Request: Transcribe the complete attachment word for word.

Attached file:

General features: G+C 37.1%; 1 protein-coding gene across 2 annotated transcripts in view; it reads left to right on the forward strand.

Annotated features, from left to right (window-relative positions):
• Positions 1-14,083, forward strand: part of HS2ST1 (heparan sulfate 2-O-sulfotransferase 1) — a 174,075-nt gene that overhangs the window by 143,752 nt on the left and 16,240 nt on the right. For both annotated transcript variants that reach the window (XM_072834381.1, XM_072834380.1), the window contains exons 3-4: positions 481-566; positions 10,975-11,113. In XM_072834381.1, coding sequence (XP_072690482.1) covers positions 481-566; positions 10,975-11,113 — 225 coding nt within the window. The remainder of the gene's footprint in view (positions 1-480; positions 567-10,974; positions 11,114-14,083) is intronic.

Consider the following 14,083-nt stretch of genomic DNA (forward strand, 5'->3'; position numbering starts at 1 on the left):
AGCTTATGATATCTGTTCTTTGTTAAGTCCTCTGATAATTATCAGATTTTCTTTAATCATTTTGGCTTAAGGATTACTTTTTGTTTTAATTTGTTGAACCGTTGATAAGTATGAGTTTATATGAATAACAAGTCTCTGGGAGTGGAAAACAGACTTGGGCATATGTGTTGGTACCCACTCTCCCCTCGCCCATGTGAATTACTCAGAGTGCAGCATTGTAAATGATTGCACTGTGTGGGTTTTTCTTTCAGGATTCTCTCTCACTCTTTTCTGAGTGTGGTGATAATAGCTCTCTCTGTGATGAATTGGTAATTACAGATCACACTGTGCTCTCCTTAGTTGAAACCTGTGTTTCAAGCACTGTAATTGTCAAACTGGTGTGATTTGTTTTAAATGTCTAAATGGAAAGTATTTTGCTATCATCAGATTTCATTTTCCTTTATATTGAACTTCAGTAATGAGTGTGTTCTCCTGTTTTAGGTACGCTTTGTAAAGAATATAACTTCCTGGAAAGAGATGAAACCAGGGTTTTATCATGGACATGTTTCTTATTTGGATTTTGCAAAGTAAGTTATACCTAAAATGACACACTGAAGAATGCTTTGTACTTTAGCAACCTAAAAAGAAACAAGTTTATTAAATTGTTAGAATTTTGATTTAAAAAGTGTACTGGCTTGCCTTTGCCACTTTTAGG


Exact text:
General features: G+C 37.1%; 1 protein-coding gene across 2 annotated transcripts in view; it reads left to right on the forward strand.

Annotated features, from left to right (window-relative positions):
• Positions 1-14,083, forward strand: part of HS2ST1 (heparan sulfate 2-O-sulfotransferase 1) — a 174,075-nt gene that overhangs the window by 143,752 nt on the left and 16,240 nt on the right. For both annotated transcript variants that reach the window (XM_072834381.1, XM_072834380.1), the window contains exons 3-4: positions 481-566; positions 10,975-11,113. In XM_072834381.1, coding sequence (XP_072690482.1) covers positions 481-566; positions 10,975-11,113 — 225 coding nt within the window. The remainder of the gene's footprint in view (positions 1-480; positions 567-10,974; positions 11,114-14,083) is intronic.

Consider the following 14,083-nt stretch of genomic DNA (forward strand, 5'->3'; position numbering starts at 1 on the left):
AGCTTATGATATCTGTTCTTTGTTAAGTCCTCTGATAATTATCAGATTTTCTTTAATCATTTTGGCTTAAGGATTACTTTTTGTTTTAATTTGTTGAACCGTTGATAAGTATGAGTTTATATGAATAACAAGTCTCTGGGAGTGGAAAACAGACTTGGGCATATGTGTTGGTACCCACTCTCCCCTCGCCCATGTGAATTACTCAGAGTGCAGCATTGTAAATGATTGCACTGTGTGGGTTTTTCTTTCAGGATTCTCTCTCACTCTTTTCTGAGTGTGGTGATAATAGCTCTCTCTGTGATGAATTGGTAATTACAGATCACACTGTGCTCTCCTTAGTTGAAACCTGTGTTTCAAGCACTGTAATTGTCAAACTGGTGTGATTTGTTTTAAATGTCTAAATGGAAAGTATTTTGCTATCATCAGATTTCATTTTCCTTTATATTGAACTTCAGTAATGAGTGTGTTCTCCTGTTTTAGGTACGCTTTGTAAAGAATATAACTTCCTGGAAAGAGATGAAACCAGGGTTTTATCATGGACATGTTTCTTATTTGGATTTTGCAAAGTAAGTTATACCTAAAATGACACACTGAAGAATGCTTTGTACTTTAGCAACCTAAAAAGAAACAAGTTTATTAAATTGTTAGAATTTTGATTTAAAAAGTGTACTGGCTTGCCTTTGCCACTTTTAGG